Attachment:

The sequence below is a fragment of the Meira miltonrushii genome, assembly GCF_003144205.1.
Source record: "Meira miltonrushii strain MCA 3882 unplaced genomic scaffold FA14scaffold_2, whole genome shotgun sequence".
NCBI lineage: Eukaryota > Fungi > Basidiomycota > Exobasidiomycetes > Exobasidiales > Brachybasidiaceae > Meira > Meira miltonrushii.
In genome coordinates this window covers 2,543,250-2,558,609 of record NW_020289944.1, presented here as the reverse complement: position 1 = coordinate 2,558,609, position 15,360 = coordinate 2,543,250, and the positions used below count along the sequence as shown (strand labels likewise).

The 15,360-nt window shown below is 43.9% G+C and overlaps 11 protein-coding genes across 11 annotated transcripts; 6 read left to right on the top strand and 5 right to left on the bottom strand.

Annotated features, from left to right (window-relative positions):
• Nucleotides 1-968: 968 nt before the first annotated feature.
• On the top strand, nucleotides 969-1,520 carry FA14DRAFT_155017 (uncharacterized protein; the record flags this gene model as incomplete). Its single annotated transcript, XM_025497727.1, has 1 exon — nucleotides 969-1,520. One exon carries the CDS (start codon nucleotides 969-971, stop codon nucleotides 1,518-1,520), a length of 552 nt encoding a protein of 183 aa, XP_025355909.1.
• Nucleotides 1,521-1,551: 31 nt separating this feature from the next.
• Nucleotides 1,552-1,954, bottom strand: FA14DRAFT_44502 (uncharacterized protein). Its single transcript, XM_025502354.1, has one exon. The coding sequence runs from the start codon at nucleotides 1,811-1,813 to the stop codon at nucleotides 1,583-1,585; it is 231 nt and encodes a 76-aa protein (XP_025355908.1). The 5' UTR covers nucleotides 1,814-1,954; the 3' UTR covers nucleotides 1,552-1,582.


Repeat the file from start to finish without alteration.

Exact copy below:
The sequence below is a fragment of the Meira miltonrushii genome, assembly GCF_003144205.1.
Source record: "Meira miltonrushii strain MCA 3882 unplaced genomic scaffold FA14scaffold_2, whole genome shotgun sequence".
NCBI lineage: Eukaryota > Fungi > Basidiomycota > Exobasidiomycetes > Exobasidiales > Brachybasidiaceae > Meira > Meira miltonrushii.
In genome coordinates this window covers 2,543,250-2,558,609 of record NW_020289944.1, presented here as the reverse complement: position 1 = coordinate 2,558,609, position 15,360 = coordinate 2,543,250, and the positions used below count along the sequence as shown (strand labels likewise).

The 15,360-nt window shown below is 43.9% G+C and overlaps 11 protein-coding genes across 11 annotated transcripts; 6 read left to right on the top strand and 5 right to left on the bottom strand.

Annotated features, from left to right (window-relative positions):
• Nucleotides 1-968: 968 nt before the first annotated feature.
• On the top strand, nucleotides 969-1,520 carry FA14DRAFT_155017 (uncharacterized protein; the record flags this gene model as incomplete). Its single annotated transcript, XM_025497727.1, has 1 exon — nucleotides 969-1,520. One exon carries the CDS (start codon nucleotides 969-971, stop codon nucleotides 1,518-1,520), a length of 552 nt encoding a protein of 183 aa, XP_025355909.1.
• Nucleotides 1,521-1,551: 31 nt separating this feature from the next.
• Nucleotides 1,552-1,954, bottom strand: FA14DRAFT_44502 (uncharacterized protein). Its single transcript, XM_025502354.1, has one exon. The coding sequence runs from the start codon at nucleotides 1,811-1,813 to the stop codon at nucleotides 1,583-1,585; it is 231 nt and encodes a 76-aa protein (XP_025355908.1). The 5' UTR covers nucleotides 1,814-1,954; the 3' UTR covers nucleotides 1,552-1,582.